Kristie Leong M.D. is a family practitioner who believes in the power of nutrition and a healthy lifestyle to prevent and fight illness.
Can You Eat Kale With Black Spots?
Kale is delicious, versatile, and one of the healthiest greens you can put on your plate. Kale is high in fiber, vitamin C, some B-vitamins, calcium, iron, and antioxidants, making it an excellent choice for a healthy diet.
But what if you have a stash of kale in the crisper with black spots on it? You might wonder whether you should eat it or toss it. Let's look at what causes black spots on kale, what they mean, and how they affect the flavor and safety of kale.
What Causes the Black Spots?
One of the most common reasons kale leaves develop black spots is they’re infected with a fungus called leaf spot. In this case, fungal spores land on the leaf surface and grow into small black spots that may contain golden haloes around them. The fungus will usually grow along the veins of the leaf until it covers the entire leaf surface with black spots.
The black spots come from decomposition of the plant related to breakdown by the fungus. Infection with bacteria can also cause a similar appearance. While kale leaves infected with a fungus or bacteria sounds ominous, it's not a problem for humans who eat the leaves. The fungus damages the leaves of the plant but creates no ill effects in humans.
Avoid Eating Rotten Kale
Fungi and bacteria that infect plants are distinct from those that cause illness in humans. Just as we can't infect plants with fungi and bacteria from your skin, plant fungi and bacteria do not cause illness in humans. However, you shouldn't eat kale that looks soggy or has a bad smell. Black spots on kale with otherwise healthy-looking leaves is safe to eat.
If you're buying pre-cut or pre-washed bagged salad mixes that are chopped and torn into pieces, the black spots could also be from bruising. Trauma can cause black darkened areas to form. Inspect pre-bagged kale and salad mixes carefully to avoid damaged leaves.
Should You Eat Kale With Black Spots?
Since kale with black spots isn't harmful to humans, it's okay to eat it. That bowl of kale won't look as pretty as unblemished kale but it's safe to eat. For the prettiest kale, look for bright green leaves that were recently harvested. Bright green leaves indicate the kale is likely to be fresher, crisper, and more flavorful than darker leaves.
Dark leaves indicate that the plant was stressed by heat, drought, or disease and this can impact flavor. Yet it could boost the antioxidant properties of kale leaves since plants produce chemicals that fight oxidative stress as protection during times of injury.
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If you have questions about how much time passed between harvesting and selling when buying kale, ask questions! Buying kale from a local farmer's market is one way to find a fresh bunch.is in the late fall, winter, and early spring. Kale is a cool-weather crop, meaning it grows best during the winter months.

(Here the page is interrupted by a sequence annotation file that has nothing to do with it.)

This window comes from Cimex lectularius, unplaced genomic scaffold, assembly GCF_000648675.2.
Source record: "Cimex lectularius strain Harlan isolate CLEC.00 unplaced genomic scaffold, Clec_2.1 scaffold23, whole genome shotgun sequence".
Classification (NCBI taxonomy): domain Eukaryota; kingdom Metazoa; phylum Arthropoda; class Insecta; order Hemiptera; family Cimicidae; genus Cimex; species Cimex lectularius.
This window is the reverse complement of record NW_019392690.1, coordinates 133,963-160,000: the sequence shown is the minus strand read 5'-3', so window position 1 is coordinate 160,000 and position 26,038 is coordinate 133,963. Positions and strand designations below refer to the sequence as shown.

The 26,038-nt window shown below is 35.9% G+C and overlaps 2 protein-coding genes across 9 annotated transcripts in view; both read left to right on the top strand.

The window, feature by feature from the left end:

How to Choose Quality Kale
Beyond black spots, do you know how to choose quality kale? Kale should be a deep, rich green color throughout. If it has wilting or limp leaves or a yellowish or brownish tint, the kale was not harvested properly and may have lost nutrients through improper handling.
Wilting or limp leaves can also be an indication that kale is past its prime (which will cause it to turn yellow), so consider buying smaller bunches of kale instead of larger ones which could go bad quickly.
Also, be sure not to buy any vegetables with slime covering them. This means that they were exposed to too much water, which may have allowed fungi to grow on the leaves or stems.
How to Enjoy This Nutritious Leafy Green
Kale is one of the most versatile greens and you can enjoy it raw or cooked. Here are some of the many ways to enjoy kale:
- Raw in salads and on sandwiches and wraps
- In smoothies
- Sauteed with olive oil and garlic
- Steamed with olive oil and red pepper flakes
- Roasted with olive oil, salt, and pepper
- Raw kale chips made in an oven or dehydrator
- In soups
- On pizza
You can also use kale in any recipe where you would use spinach or another leafy green.
Choose the Best Tasting Kale
Can I eat kale with black spots? Yes, and kale should become a staple in your life if you're trying to eat healthier. But, for the best flavor, avoid kale with very dark leaves. Kale with black spots may taste significantly worse than fresh, green kale with no spots.
If you have kale with black spots at home and don't want to waste food, eat it—but don't count on it tasting as delicious. When you choose kale at the grocery store or farmer's market, avoid buying kale with black spots for the best taste. Now go treat yourself to a nice big bunch of dark green leaves—you deserve it!
- "Kale, raw nutrition facts and analysis.." https://www.nutritionvalue.org/Kale%2C_raw_nutritional_value.html.
- "Kale Study - Agricultural Research Service." https://www.ars.usda.gov/ARSUserFiles/80400510/Completed%20Studies%20Summaries/Kale%20Study.pdf.
- Keinath AP, Toporek SM, DuBose V, Zardus SH, Ballew JB. First Report of Alternaria japonica, a causal agent of black spot, on kale in South Carolina, United States. Plant Dis. 2021 Feb 22. doi: 10.1094/PDIS-01-21-0085-PDN. Epub ahead of print. PMID: 33616432.
This content is accurate and true to the best of the author’s knowledge and is not meant to substitute for formal and individualized advice from a qualified professional.